“Director Paul Bartel […] does a great job throughout Death Race 2000 of balancing goofy humor with sly social commentary—every gag is a nudge at consumerism, egotism, sensationalism, or something else of that nature. The movie is never laugh-out-loud funny, but the tone is consistent and the story (mostly) makes sense. Plus, this being a Corman production, there’s plenty of gore and nudity to keep low-minded fans happy.” Every ’70s Movie

“It was based on a rather vicious short story, and it occurred to Roger Corman that you could have something very effective if you placed a layer of political satire over the story. The resulting movie works on several levels; it takes a look at the public thirst for violence while gratifying it at the same time. Yes, the movie is more than a little disturbing, but it’s always quite hilarious.” Fantastic Movie Musings and Ramblings

“The movie is very tongue-in-cheek silly, but it treats itself as being very serious and can actually come across as a decent serious movie if you discount all the goofy cars and costumes and stuff. The only part in the film that breaks the goofy meter is when Frankenstein reveals his surgically altered hand with a grenade built in to be his ‘hand grenade’ and nobody even questions the terrible pun.” Films in Boxes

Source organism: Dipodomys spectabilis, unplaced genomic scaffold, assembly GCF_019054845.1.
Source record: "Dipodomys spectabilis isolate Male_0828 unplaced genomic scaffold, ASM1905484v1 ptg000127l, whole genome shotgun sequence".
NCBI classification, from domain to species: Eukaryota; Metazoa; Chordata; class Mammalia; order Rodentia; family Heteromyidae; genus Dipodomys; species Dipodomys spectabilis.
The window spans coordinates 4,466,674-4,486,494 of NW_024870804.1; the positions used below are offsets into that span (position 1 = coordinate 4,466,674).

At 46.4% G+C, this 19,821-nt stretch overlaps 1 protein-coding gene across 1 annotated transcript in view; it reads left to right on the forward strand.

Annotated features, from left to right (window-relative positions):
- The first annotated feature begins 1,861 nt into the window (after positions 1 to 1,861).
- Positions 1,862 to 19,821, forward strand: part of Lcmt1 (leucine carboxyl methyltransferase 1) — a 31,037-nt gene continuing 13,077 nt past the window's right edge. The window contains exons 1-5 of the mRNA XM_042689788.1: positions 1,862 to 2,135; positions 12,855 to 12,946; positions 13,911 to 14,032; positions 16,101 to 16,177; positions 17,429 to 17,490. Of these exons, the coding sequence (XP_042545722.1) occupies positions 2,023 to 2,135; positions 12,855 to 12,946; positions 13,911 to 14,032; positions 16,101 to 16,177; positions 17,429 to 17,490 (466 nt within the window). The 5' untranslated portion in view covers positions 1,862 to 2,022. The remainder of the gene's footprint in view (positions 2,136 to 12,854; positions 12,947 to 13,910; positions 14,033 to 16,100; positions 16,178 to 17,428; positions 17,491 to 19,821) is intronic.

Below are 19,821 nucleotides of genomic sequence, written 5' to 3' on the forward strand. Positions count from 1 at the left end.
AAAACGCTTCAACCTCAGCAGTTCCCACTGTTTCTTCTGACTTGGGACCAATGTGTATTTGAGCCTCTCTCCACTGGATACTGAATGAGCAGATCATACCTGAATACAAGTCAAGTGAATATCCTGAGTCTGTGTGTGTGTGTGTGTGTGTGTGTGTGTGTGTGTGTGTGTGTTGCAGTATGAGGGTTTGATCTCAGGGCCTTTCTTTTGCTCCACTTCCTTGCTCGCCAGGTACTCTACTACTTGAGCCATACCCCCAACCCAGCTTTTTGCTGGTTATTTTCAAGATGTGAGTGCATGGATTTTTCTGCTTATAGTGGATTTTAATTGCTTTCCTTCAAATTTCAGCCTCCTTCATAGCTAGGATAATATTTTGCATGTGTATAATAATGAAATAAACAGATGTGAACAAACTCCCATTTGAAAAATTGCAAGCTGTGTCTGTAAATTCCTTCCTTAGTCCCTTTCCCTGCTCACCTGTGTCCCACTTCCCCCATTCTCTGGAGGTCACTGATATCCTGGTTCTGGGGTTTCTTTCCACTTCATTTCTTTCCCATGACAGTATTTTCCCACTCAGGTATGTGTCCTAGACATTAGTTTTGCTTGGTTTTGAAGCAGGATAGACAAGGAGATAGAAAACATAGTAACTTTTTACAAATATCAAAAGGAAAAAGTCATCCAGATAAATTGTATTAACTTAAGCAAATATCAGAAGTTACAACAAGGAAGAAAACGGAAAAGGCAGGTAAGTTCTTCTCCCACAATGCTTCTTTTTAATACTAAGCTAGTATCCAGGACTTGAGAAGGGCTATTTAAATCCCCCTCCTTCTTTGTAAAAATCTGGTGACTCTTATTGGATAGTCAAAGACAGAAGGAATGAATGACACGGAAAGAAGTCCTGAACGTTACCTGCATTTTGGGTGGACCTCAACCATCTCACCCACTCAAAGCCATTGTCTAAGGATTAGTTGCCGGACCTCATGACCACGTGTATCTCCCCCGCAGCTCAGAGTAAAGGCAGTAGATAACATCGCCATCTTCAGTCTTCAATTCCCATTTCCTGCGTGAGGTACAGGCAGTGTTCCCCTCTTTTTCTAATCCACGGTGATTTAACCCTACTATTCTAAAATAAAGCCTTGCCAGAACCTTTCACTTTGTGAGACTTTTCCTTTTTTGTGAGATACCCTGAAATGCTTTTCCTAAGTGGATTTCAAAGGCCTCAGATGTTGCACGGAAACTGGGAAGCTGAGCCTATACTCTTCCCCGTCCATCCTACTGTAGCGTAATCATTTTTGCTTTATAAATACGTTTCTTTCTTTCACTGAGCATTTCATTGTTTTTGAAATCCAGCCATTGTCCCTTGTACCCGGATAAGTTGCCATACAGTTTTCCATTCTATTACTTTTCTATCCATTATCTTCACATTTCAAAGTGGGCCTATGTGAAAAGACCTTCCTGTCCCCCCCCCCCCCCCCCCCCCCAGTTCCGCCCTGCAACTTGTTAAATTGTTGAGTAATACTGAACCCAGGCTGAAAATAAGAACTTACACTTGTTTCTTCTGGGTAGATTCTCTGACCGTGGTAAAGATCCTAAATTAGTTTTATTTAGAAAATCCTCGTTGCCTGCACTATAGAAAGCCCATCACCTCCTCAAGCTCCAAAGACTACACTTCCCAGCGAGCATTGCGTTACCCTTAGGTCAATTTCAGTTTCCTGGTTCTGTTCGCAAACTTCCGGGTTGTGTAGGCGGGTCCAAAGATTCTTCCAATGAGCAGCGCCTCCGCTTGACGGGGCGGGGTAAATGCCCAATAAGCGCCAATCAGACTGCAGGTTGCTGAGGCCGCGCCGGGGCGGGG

“As a satire, there’s ephemeral commentary on freedom, the oppression of corrupt regimes (where even celebrities and high profile citizens can come under fire), the manipulation of the media, the phoniness of TV personalities, the barbarism of sporting events, and the immoderate ferociousness of fanatical fans […] But these underlying notions are all mostly lost to the overwhelming components of an archetypal B-movie…” Gone with the Twins